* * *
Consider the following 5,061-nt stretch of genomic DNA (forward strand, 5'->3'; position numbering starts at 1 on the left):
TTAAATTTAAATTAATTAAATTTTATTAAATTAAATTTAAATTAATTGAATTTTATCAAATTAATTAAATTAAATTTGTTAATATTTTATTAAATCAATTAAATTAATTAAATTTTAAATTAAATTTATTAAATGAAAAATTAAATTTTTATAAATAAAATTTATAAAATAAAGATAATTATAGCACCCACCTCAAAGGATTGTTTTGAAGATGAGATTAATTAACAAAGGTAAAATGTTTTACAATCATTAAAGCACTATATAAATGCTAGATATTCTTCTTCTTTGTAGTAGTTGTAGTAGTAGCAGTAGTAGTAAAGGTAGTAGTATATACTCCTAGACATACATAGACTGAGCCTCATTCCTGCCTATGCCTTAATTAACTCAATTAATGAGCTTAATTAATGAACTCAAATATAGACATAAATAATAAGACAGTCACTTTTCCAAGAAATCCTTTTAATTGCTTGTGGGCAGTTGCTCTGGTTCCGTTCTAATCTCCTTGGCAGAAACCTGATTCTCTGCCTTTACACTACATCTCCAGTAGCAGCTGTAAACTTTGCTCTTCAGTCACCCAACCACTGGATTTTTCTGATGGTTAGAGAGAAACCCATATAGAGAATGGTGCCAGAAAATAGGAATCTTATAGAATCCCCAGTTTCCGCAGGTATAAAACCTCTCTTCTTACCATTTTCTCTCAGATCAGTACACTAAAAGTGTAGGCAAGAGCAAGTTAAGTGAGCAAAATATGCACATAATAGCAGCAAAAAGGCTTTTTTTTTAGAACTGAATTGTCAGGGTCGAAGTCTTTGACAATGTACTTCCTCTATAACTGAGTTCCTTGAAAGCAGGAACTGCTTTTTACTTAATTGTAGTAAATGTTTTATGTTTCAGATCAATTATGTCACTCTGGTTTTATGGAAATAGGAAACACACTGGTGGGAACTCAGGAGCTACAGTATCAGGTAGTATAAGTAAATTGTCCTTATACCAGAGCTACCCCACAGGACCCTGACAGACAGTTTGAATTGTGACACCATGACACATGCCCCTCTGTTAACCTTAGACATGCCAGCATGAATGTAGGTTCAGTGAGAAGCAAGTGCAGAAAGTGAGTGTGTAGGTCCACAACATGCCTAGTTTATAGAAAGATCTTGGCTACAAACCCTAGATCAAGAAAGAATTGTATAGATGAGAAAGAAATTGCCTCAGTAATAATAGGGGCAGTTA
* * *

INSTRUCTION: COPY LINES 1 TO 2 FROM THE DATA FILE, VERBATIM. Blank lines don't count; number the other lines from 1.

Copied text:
Consider the following 5,061-nt stretch of genomic DNA (forward strand, 5'->3'; position numbering starts at 1 on the left):
TTAAATTTAAATTAATTAAATTTTATTAAATTAAATTTAAATTAATTGAATTTTATCAAATTAATTAAATTAAATTTGTTAATATTTTATTAAATCAATTAAATTAATTAAATTTTAAATTAAATTTATTAAATGAAAAATTAAATTTTTATAAATAAAATTTATAAAATAAAGATAATTATAGCACCCACCTCAAAGGATTGTTTTGAAGATGAGATTAATTAACAAAGGTAAAATGTTTTACAATCATTAAAGCACTATATAAATGCTAGATATTCTTCTTCTTTGTAGTAGTTGTAGTAGTAGCAGTAGTAGTAAAGGTAGTAGTATATACTCCTAGACATACATAGACTGAGCCTCATTCCTGCCTATGCCTTAATTAACTCAATTAATGAGCTTAATTAATGAACTCAAATATAGACATAAATAATAAGACAGTCACTTTTCCAAGAAATCCTTTTAATTGCTTGTGGGCAGTTGCTCTGGTTCCGTTCTAATCTCCTTGGCAGAAACCTGATTCTCTGCCTTTACACTACATCTCCAGTAGCAGCTGTAAACTTTGCTCTTCAGTCACCCAACCACTGGATTTTTCTGATGGTTAGAGAGAAACCCATATAGAGAATGGTGCCAGAAAATAGGAATCTTATAGAATCCCCAGTTTCCGCAGGTATAAAACCTCTCTTCTTACCATTTTCTCTCAGATCAGTACACTAAAAGTGTAGGCAAGAGCAAGTTAAGTGAGCAAAATATGCACATAATAGCAGCAAAAAGGCTTTTTTTTTAGAACTGAATTGTCAGGGTCGAAGTCTTTGACAATGTACTTCCTCTATAACTGAGTTCCTTGAAAGCAGGAACTGCTTTTTACTTAATTGTAGTAAATGTTTTATGTTTCAGATCAATTATGTCACTCTGGTTTTATGGAAATAGGAAACACACTGGTGGGAACTCAGGAGCTACAGTATCAGGTAGTATAAGTAAATTGTCCTTATACCAGAGCTACCCCACAGGACCCTGACAGACAGTTTGAATTGTGACACCATGACACATGCCCCTCTGTTAACCTTAGACATGCCAGCATGAATGTAGGTTCAGTGAGAAGCAAGTGCAGAAAGTGAGTGTGTAGGTCCACAACATGCCTAGTTTATAGAAAGATCTTGGCTACAAACCCTAGATCAAGAAAGAATTGTATAGATGAGAAAGAAATTGCCTCAGTAATAATAGGGGCAGTTA